Wednesday, 29 April 2009
There are now two leaders in Nalchik. Leko confidently defeated Kasimdzhanov and caught up with Aronian, who barely survived against the inspired Kamsky.
Everything will be decided tomorrow in the individual game between the leaders. Aronian plays White.
A classic example of the equally strong sword and shield. Kamsky attacked brilliantly, but Aronian defended with incredible accuracy.
I think Black’s opening was far from perfect. For instance, the knight maneuver to b6 is unconvincing. White quickly completed his development and created a strong attack in the center by 12.f5! Levon accepted the challenge, taking everything his opponent dared to sacrifice – a pawn first, then an exchange. Basically, after 14…Bxf5 and until the end of the game Levon was constantly parrying various threats, making many only moves in process.
White’s exchange sacrifice 16.Rxf5! is excellent! Kamsky could create very annoying pressure by the tricky 18.d4!, restricting Black’s knight and passing the right to move to the opponent. In my extensive analysis I didn’t find how to equalize for Black. White could get excellent winning chances.
Levon’s smart knight maneuver allowed him to exchange White’s powerful bishop. Later Levon made a very timely piece sacrifice (21…0-0-0!) and managed to survive without much trouble. In the subsequent game Black’s rook and pawns successfully held against two minor pieces.
Rustam was unable to hold against a better prepared and motivated opponent.
In the Petroff Defense White maintained some pressure on a half-empty
board, as he controlled a central file. Leko used his kingside pawns as
a weapon, and it seems Kasimdzhanov accelerated this by 19…Nf6. Instead
of it, he could play 19…c5 or even safer 19…c6 with the idea to meet
20.h6 by 20…b5!, fixing the pawn structure completely.
Rustam’s decision to bring the knight to g8 (20…Kh8?!) turned fatal
(once against better was 20…c6, intending b7-b5). Peter’s powerful
22.c4! created tension in the center, and Black was unable to bear it.
Rustam eventually got rid of the h6-pawn, but paid dearly for it.
The last mistake (27…f5?) reduced Black’s pain.
Black played very creatively in the opening (substituting the usual
6…0-0 by 6…dxc4), but failed to equalize. White got the space
advantage, while Black had a very weak pawn on c6.
Shakhriyar brilliantly sacrificed a pawn by 14.e6! and created strong
pressure. Pavel sacrificed his pawn in response – 17…c5. I think White
should have taken it in a different way: 18.Rfe1!? c4 19.Bg3! Re8
20.Qxd5 – in this case he keeps many pieces on the board and maintains
a significant advantage in the center.
In the resulting ending Black quickly brought the king towards the
center (22…Kg8!) and secured certain compensation for his material
Both grandmasters played really well in the subsequent complications.
The assessment “White is slightly better” remained unchanged until the
draw was agreed.
This masterpiece was tailored with the best tactical fibers, and can be added to the Petroff textbooks intact.
White made an interesting new move in an old but still popular line
–12.Qa4+!?, but it seems it was anticipated by Boris. If I am wrong, I
beg the pardon and express my utmost admiration to both players. Every
move they played was perfect, and it resulted in an almost equal
position, in which Black’s strong knight on d5 compensated for White’s
Every defeat comes unexpected. This game started well for Peter;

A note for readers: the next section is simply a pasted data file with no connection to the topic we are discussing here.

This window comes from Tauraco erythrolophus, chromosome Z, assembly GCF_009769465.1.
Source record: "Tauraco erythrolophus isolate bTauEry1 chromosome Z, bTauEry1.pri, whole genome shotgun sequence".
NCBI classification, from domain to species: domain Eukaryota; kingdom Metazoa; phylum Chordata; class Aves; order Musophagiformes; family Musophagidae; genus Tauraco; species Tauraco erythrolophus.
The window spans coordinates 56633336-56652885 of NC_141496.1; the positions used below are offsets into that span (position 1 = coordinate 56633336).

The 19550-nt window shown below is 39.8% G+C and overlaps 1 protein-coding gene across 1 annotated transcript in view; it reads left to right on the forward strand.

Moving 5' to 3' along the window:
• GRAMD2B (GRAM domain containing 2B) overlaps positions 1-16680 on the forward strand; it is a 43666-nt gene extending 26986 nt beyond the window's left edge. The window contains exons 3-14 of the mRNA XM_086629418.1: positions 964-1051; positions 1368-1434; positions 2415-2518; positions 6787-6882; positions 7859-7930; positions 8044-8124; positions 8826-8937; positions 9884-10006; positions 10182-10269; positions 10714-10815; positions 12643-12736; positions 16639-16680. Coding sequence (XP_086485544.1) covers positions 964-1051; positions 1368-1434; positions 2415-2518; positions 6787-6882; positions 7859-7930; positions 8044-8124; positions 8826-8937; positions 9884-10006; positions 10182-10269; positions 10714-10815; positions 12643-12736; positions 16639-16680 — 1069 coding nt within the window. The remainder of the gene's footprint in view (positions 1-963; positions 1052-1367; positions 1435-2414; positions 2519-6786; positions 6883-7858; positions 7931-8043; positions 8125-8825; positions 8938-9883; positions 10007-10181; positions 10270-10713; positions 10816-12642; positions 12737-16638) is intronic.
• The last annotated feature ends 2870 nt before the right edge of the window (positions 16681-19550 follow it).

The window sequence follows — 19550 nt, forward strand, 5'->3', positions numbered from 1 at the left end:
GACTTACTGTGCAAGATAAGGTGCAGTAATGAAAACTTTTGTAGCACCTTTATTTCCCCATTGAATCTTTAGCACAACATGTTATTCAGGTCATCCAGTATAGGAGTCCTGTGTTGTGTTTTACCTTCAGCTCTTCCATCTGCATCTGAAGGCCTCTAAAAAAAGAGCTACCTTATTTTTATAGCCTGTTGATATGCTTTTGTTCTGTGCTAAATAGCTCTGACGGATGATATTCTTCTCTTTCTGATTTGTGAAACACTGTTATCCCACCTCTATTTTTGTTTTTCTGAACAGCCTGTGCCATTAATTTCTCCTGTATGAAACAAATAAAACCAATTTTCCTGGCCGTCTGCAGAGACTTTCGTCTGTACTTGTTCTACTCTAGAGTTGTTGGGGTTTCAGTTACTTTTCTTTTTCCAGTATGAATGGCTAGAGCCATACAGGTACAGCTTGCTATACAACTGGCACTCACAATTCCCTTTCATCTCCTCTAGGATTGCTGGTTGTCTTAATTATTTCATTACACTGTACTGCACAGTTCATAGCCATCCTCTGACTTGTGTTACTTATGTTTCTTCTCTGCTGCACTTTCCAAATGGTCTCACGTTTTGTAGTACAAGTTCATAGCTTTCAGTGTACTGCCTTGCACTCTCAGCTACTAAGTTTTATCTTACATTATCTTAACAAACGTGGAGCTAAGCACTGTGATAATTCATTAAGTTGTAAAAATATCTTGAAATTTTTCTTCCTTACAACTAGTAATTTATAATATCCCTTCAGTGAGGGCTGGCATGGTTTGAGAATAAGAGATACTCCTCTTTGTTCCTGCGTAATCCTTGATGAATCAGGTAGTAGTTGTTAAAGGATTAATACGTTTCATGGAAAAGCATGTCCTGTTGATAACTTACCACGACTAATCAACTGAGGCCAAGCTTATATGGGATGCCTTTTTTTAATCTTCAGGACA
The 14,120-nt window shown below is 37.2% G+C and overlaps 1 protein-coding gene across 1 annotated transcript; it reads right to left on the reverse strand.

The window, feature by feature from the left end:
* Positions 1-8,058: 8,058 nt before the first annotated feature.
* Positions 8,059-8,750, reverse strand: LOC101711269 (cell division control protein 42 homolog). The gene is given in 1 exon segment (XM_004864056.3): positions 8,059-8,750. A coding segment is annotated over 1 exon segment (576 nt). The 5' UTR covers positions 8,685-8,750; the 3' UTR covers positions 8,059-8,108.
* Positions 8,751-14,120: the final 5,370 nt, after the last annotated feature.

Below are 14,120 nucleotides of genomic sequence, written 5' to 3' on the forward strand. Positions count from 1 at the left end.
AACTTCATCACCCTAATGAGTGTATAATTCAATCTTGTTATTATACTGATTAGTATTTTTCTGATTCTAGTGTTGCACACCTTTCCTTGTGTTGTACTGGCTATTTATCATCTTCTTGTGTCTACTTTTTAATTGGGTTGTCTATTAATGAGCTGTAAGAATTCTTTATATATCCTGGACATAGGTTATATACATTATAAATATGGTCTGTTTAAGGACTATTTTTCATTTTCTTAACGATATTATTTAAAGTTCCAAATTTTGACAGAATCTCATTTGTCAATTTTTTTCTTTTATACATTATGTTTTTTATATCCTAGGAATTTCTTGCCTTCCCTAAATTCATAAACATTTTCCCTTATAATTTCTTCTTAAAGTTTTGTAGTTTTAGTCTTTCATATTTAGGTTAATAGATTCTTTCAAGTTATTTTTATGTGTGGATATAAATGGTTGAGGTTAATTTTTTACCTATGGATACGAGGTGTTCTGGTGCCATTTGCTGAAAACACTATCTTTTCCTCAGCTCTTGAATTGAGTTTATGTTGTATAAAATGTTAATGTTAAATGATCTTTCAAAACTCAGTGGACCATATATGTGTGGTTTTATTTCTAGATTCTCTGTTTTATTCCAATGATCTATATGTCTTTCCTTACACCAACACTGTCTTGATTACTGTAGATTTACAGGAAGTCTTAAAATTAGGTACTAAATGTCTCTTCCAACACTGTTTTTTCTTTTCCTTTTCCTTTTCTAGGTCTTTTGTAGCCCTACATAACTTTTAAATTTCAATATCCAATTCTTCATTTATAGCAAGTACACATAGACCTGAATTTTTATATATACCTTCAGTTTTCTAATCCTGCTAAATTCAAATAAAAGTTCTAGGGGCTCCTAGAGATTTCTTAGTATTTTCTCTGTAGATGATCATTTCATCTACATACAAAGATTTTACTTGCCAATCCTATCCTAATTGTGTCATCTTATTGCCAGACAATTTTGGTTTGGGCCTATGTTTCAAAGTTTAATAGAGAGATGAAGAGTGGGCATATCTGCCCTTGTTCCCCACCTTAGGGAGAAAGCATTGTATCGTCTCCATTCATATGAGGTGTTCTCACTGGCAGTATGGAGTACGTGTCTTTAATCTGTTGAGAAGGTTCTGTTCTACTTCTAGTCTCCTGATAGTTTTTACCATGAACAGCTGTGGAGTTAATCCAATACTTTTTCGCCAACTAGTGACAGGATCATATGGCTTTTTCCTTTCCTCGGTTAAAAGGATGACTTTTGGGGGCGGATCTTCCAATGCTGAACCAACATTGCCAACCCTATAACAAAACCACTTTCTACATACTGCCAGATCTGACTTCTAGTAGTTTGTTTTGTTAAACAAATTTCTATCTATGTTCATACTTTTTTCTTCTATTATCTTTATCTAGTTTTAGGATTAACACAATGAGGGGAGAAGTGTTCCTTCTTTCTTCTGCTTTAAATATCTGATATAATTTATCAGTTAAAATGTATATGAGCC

White’s pressure in the Zaitsev wasn’t particularly dangerous. The
players relentlessly simplified the position, but Black took too long
before making the freeing d6-d5 break. He should have played it on the
27th move, and then the game would most likely be drawn, while after
27…Rde7?! 28.Qb2! White created dangerous pressure on the a1-h8
diagonal. In order to defend it Black had to fianchetto his knight,
which gave White a few tempi to develop the initiative and advance his
In the time trouble Svidler committed a couple of errors (instead of
35…Qc7 more accurate is 35…Qc5, and instead of 39…Rc8 much better is
39…Re7!), and Karjakin managed to trade the b7-bishop, which was the
only obstacle for his passed pawn. Black’s position got worse, and his
defeat did not surprise anybody.
Sasha reminds me a fearless boxer with strong neck – his opponents hit him a lot, but he always hits back, and never falls.
As far as I see, the most difficult thing in this game for Grischuk was
avoiding the move repetition in the time trouble. This time he
succeeded, repeating all possible positions just twice.
Bacrot was up to the task for a long time, but made a mistake in the
ending. The automatic 45…Rxb4? was losing, while 45…c3! would make a
draw, as in this case White could not take the d6-pawn and keep his
e4-pawn at the same time.
After White traded an exchange for two pawns (by 48.Kxd3!), Black was
unable to defend against the connected passed pawns, and was one or two
tempi short for creating adequate counterplay.
This game was quite interesting (the Sicilian Defense led to a
sharp fight in the center), but the crowd in the internet gone wild in
the queen ending. Why on earth Alekseev did not transpose to a winning
pawn ending by 33.Qd3+? It turned out that the former Russian champion
knows pawn endgames better than computer-armed internet experts. This
‘won’ pawn ending led to a drawn queen ending... Here are some
exemplary lines: 33.Qd3+ Qxd3 34.cxd3 Kg6 35.Kc2 Kf6 36.Kb3 Ke6 37.Ka4
(37.Kc4 Kd6!) 37…Kd5 38.Kxa5 Kd4 39.a4 Kxd3 40.Kb5 f5 41.a5 (41.gxf5
g4!) 41...e4 42.fxe4 fxe4 43.a6 e3 44.a7 e2 45.a8Q e1Q (Black makes it
right on time!) 46.Qd5+ Ke2 47.Qxg5 Qb1+ 48.Kc5 Kf3 49.Qxg7 Qc2+ 50.Kd5
Qe4+ 51.Kd6 Qxg4 52.Qxg4+ Kxg4 – and this pawn ending is drawn.
Therefore the result of the game is logical and fair.